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Near Gettysburg in Adams County, Pennsylvania — The American Northeast (Mid-Atlantic)
 

First Division

Second Corps

 

—Army of the Potomac —

 
First Division, Second Corps Tablet Photo, Click for full size
By Craig Swain, December 27, 2008
1. First Division, Second Corps Tablet
The trefoil of Second Corps appears above the tablet.
Inscription.
Army of the Potomac
Second Corps
First Division

Brig. General John C. Caldwell
First Brigade Col. Edward E. Cross, Col. H. B. McKeen
Second Brigade Col. Patrick Kelly
Third Brigade Brig. Gen. Samuel K. Zook, Lieut. Col. John Fraser
Fourth Brigade Col. J.R. Brooke

July 2. Arrived about 7 a.m. and went into position on the right of the Third Corps on the line between the Cemetery and Round Top. The Second Division on the right. Between 5 and 6 p.m. went into the Wheatfield subject to the orders of Gen. Sykes in support of third line. The line previously occupied by Third Brigade First Division Third Corps. Was engaged with Anderson's Brigade Hood's Division until sunset with heavy losses including Col. Cross and Gen. Zook killed early in the engagement.
Returned to former position in Second Corps line.

July 3. The Division formed in single line threw up breastworks and remained in position until close of the battle.

Casualties. Killed 18 officers 169 men. Wounded 82 officers 798 men. Captured or missing 6 officers 202 men. Total 1275.
 
Erected 1910 by Gettysburg National Military Park Commission.
 
Location. 39° 48.324′ N, 77° 14.077′ W. Marker is
Caldwell's Division Tablet Photo, Click for full size
By Craig Swain, December 27, 2008
2. Caldwell's Division Tablet
near Gettysburg, Pennsylvania, in Adams County. Marker is on Hancock Avenue, on the right when traveling north. Click for map. Located on the south part of Cemetery Ridge in Gettysburg National Military Park. Marker is in this post office area: Gettysburg PA 17325, United States of America.
 
Other nearby markers. At least 8 other markers are within walking distance of this marker. 148th Regiment Pennsylvania Infantry (a few steps from this marker); 15th Battery New York Light Artillery (within shouting distance of this marker); Battery E, 5th Massachusetts Light Artillery (within shouting distance of this marker); 4th Pennsylvania Cavalry (within shouting distance of this marker); Battery H, 3rd Pennsylvania Heavy Artillery (within shouting distance of this marker); Battery B, First Pennsylvania Light Artillery (about 300 feet away, measured in a direct line); 90th Regiment Pennsylvania Volunteers (about 400 feet away); 2nd Battery New Jersey Light Artillery (about 400 feet away). Click for a list of all markers in Gettysburg.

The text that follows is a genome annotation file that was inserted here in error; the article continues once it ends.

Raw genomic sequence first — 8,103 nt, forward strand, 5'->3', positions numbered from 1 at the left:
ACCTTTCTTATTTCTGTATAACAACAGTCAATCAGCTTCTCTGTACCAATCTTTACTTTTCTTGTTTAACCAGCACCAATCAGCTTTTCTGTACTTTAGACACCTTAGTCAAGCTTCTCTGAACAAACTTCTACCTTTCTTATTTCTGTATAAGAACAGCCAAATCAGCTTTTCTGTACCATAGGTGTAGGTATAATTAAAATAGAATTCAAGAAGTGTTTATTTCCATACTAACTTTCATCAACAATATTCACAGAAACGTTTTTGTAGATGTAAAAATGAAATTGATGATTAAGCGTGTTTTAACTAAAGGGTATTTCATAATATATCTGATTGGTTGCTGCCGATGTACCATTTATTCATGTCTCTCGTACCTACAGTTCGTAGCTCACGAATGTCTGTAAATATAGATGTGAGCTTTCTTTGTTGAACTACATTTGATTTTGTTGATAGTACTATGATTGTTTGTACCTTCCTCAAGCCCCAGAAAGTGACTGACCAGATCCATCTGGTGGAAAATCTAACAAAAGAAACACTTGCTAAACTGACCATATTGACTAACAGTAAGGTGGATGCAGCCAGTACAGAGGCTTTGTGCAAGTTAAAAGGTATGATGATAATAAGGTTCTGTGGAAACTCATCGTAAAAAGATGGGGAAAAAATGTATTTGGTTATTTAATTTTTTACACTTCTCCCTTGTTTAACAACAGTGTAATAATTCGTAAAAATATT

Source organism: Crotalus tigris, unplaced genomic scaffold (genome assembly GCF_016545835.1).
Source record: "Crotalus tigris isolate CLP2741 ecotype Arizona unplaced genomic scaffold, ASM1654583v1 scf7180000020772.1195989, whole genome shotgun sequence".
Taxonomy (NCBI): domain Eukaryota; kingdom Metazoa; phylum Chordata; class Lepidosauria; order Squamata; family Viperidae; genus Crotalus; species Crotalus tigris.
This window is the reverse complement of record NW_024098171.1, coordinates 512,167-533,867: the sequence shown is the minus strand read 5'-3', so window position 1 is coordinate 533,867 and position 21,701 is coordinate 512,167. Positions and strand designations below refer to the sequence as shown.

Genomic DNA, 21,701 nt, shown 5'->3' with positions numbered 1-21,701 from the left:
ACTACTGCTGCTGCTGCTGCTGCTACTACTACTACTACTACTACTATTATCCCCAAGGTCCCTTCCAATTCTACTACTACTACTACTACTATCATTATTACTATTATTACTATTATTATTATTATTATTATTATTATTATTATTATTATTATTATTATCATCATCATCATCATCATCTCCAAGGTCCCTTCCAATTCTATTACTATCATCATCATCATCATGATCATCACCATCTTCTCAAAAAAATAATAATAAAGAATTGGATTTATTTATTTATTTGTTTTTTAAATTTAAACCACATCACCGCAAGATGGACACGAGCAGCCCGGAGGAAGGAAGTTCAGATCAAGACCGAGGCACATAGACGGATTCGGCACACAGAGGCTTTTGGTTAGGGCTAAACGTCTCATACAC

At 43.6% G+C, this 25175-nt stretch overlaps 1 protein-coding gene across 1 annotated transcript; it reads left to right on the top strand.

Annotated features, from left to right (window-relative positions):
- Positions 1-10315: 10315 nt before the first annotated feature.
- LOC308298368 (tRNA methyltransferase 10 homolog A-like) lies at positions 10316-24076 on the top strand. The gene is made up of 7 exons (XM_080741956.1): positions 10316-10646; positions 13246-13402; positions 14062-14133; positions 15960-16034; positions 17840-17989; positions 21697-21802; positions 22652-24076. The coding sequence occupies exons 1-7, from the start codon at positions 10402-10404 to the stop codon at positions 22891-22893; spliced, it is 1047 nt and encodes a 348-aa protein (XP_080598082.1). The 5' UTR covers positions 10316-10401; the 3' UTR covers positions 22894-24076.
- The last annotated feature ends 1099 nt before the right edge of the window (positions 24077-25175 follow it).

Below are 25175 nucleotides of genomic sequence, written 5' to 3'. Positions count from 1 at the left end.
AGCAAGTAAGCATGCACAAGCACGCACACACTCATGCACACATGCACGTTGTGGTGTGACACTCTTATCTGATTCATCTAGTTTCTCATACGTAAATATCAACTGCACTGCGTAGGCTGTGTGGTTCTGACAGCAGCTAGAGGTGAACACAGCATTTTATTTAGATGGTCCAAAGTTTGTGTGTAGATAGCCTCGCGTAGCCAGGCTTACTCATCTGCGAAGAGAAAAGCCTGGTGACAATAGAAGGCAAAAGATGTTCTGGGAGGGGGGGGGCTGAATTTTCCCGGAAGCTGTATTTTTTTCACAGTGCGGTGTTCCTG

Also see . . .
1. Cemetery Ridge. National Park Service virtual tour stop. (Submitted on February 2, 2009, by Craig Swain of Leesburg, Virginia.) 

2. Report of Brig. Gen. John C. Caldwell. General Caldwell lauded his division's actions on July 2 in his official report:
The division on the afternoon of the 2d fought with its accustomed gallantry, and performed
General John Curtis Caldwell Photo, Click for full size
3. General John Curtis Caldwell
Before the war, Caldwell was a school principal, with no military background. After volunteering for service, he was elected Colonel of the 11th Maine. Serving with the Army of the Potomac, Caldwell rose to brigade command in 1862. After the battle of Chancellorsville, he was elevated to Division Command. At Gettysburg, his actions were called into question. Although vindicated, when the Corps was reorganized in early 1864, Caldwell was left without a division.
(Photo Source: Wikipedia)
everything that could be expected of either officers or men. The large number of its killed and wounded attest its desperate valor. That it fell back was owing entirely to the breaking of the troops on the right, permitting the enemy to get on its flank and its rear.
(Submitted on February 2, 2009, by Craig Swain of Leesburg, Virginia.) 
 
Categories. War, US Civil
 
 
Credits. This page originally submitted on , by Craig Swain of Leesburg, Virginia. This page has been viewed 579 times since then and 46 times this year. Photos:   1, 2, 3. submitted on , by Craig Swain of Leesburg, Virginia. This page was last revised on June 16, 2016.
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